At this point, on the official one week marker I must pilgrimage back to my origins, chant these words as mantra for the rest of this voyage and ensure, no, vow to not let this simply become the dead women project, excuse the crudity because at its very core this is so much more.

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Day 4 – Transitions

In case any of you were wondering about yesterdays post, on the first official day of this project by 8pm I felt a sort of illness I had never quite experienced so I took pen to paper and within half an hour was able to accurately diagnose the feeling in my body. In writing I found the name that had evaded me. Today has very much been about getting into solid work. No more doodles, the blog is set, so is the twitter  ( https://twitter.com/Blinkx4L ) and now I have to prepare for the painting.

Studying the faces of 25 elegant, engaging, lost women has taken it’s toll. Working solidly on canvases or paper for 10, 12, 14 hours at a time is not unusual for me but this is something far different. I was only able to complete 4 sketches today and I felt drained.

I’m still shocked at how connected I feel to those I do not know. I can already feel the dangerous grasps of desensitization sinking in and although it would make my task far easier if I could objectify them as simple subjects I know it would abolish the purpose of Blink. Somehow, someway I must maintain and, in fact, embrace the squirming discomfort I felt upon viewing each of their beautiful faces for the first time.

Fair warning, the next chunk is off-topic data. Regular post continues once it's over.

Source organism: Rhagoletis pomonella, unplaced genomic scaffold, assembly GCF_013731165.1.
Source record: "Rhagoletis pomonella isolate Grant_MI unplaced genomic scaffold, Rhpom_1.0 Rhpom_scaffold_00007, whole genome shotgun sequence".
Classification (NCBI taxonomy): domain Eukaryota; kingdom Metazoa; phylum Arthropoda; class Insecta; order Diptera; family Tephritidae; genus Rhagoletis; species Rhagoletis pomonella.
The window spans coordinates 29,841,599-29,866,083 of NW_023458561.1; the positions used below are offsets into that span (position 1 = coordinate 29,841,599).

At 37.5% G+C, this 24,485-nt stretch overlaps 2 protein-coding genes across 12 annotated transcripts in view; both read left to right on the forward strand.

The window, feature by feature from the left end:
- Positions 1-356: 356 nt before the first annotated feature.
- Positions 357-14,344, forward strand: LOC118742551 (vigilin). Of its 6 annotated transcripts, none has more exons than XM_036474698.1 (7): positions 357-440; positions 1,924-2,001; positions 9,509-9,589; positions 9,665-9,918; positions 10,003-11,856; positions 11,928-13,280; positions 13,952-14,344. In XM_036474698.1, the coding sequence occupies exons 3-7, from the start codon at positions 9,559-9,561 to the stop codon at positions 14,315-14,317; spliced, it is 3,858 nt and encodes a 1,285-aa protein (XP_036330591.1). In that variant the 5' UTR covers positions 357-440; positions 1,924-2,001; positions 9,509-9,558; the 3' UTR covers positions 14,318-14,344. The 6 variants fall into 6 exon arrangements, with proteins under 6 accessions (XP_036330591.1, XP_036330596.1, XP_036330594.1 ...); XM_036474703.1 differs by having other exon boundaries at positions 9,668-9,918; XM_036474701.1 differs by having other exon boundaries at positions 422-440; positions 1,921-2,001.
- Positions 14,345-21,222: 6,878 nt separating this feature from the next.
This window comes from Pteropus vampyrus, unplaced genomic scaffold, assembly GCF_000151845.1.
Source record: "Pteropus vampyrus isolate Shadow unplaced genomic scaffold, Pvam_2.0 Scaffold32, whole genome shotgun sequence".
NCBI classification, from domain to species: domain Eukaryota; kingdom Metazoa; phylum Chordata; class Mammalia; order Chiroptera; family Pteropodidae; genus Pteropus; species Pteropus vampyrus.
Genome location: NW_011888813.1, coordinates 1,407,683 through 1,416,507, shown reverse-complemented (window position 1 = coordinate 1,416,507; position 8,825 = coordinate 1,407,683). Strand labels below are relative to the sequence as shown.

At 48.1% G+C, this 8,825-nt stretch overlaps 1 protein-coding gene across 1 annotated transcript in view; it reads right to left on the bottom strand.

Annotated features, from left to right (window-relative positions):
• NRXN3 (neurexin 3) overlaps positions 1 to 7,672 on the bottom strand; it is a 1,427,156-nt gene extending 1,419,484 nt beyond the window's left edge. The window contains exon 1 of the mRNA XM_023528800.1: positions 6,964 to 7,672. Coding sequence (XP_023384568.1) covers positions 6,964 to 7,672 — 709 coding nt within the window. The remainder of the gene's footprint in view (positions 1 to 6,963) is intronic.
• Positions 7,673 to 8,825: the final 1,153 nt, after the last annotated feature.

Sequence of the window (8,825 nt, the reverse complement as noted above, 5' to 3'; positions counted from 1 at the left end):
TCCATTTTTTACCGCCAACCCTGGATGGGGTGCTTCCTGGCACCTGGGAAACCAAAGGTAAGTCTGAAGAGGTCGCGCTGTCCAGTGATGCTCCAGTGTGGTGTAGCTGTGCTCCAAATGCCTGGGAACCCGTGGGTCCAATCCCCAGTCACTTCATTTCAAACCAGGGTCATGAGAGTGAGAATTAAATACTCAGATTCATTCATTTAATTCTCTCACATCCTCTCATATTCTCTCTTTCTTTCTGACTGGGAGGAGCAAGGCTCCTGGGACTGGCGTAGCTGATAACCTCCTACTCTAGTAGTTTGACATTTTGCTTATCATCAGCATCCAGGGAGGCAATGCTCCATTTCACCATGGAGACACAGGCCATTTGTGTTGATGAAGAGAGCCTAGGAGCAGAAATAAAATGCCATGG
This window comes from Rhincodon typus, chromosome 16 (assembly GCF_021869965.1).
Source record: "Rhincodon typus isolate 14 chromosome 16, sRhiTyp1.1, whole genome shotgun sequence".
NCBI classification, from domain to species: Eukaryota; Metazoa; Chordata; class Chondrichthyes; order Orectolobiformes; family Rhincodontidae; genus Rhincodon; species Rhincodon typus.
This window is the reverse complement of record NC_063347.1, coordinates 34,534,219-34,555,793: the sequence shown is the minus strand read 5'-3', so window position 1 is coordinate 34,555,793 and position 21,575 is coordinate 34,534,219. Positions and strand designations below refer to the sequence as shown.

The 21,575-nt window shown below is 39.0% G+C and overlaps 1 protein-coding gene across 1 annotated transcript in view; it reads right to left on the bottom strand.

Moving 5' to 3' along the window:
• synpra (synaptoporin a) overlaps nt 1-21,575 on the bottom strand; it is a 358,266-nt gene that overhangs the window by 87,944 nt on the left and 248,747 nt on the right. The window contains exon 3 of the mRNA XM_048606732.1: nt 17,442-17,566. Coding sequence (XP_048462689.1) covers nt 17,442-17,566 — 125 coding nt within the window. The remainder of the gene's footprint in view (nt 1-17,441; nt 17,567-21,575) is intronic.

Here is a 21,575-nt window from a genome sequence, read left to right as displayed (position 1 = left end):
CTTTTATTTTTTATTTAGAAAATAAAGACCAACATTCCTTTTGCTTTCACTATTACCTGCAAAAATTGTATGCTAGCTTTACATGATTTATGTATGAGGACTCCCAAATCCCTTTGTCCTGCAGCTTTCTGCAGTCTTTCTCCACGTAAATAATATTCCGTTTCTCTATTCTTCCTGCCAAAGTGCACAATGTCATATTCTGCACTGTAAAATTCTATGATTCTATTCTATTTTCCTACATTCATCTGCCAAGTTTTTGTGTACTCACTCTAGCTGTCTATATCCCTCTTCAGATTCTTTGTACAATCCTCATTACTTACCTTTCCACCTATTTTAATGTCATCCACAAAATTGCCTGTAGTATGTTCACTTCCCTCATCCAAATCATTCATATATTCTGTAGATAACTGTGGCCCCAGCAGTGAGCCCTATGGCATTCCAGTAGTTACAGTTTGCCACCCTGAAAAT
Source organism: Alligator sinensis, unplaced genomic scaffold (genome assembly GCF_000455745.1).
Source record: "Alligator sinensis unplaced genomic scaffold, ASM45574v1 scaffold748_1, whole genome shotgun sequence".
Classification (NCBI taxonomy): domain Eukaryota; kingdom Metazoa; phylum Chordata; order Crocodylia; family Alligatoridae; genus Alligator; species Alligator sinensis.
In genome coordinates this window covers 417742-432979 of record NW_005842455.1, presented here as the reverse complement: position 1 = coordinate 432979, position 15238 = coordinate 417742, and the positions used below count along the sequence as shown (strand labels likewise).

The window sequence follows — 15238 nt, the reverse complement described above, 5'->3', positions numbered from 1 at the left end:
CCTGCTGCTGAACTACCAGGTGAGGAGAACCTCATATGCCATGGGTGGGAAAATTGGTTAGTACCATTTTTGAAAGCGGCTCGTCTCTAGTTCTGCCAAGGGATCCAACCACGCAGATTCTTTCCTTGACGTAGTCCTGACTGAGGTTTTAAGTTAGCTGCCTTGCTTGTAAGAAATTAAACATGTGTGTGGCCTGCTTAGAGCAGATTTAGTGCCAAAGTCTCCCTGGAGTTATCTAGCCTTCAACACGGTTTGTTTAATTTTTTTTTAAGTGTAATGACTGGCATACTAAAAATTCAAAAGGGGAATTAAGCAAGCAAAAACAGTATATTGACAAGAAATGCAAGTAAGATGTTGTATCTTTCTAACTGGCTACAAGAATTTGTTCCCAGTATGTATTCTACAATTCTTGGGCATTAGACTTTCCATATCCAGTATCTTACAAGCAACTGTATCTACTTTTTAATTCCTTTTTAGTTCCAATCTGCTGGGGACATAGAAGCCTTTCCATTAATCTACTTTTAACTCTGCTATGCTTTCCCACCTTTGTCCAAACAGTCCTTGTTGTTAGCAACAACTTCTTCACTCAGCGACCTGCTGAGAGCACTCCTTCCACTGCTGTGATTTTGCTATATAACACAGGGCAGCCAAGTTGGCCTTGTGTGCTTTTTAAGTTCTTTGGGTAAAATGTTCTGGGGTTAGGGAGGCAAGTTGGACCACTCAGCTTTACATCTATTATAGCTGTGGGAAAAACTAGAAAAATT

What confuses and disturbs me most of all is how easily I have been able to transition back into normal life after working. At first it wasn’t easy, in fact it was nearly impossible, I became a woman obsessed but these transitions are becoming smoother. Of course, this is the human way. When faced with our own mortality through the loss of others we become disillusioned, questioning of our purpose and sometimes apathetic. But then this very human, very odd gene kicks in to make us forget, helps us ‘move on’ and numbs us to the undeniable, paralyzing fear of death.

Constant awareness of our own persistent proximity to death would undoubtedly force us into an impossible prison of fear. It would cripple us, preventing us from life and yes, in some ways kill us. I guess this is just another quirk of nature, an evolutionary response to the inability to live with the deadly thought of death clinging to our collective back like some sort of fatal parasite. We’re all a blink a way, it can’t be every blink, but it could be any blink. So all we can do is hope, hope is the gene that sheds the terror and keeps the monsters away at night and as long as hope prevails we can live each blink like there will never be a final one.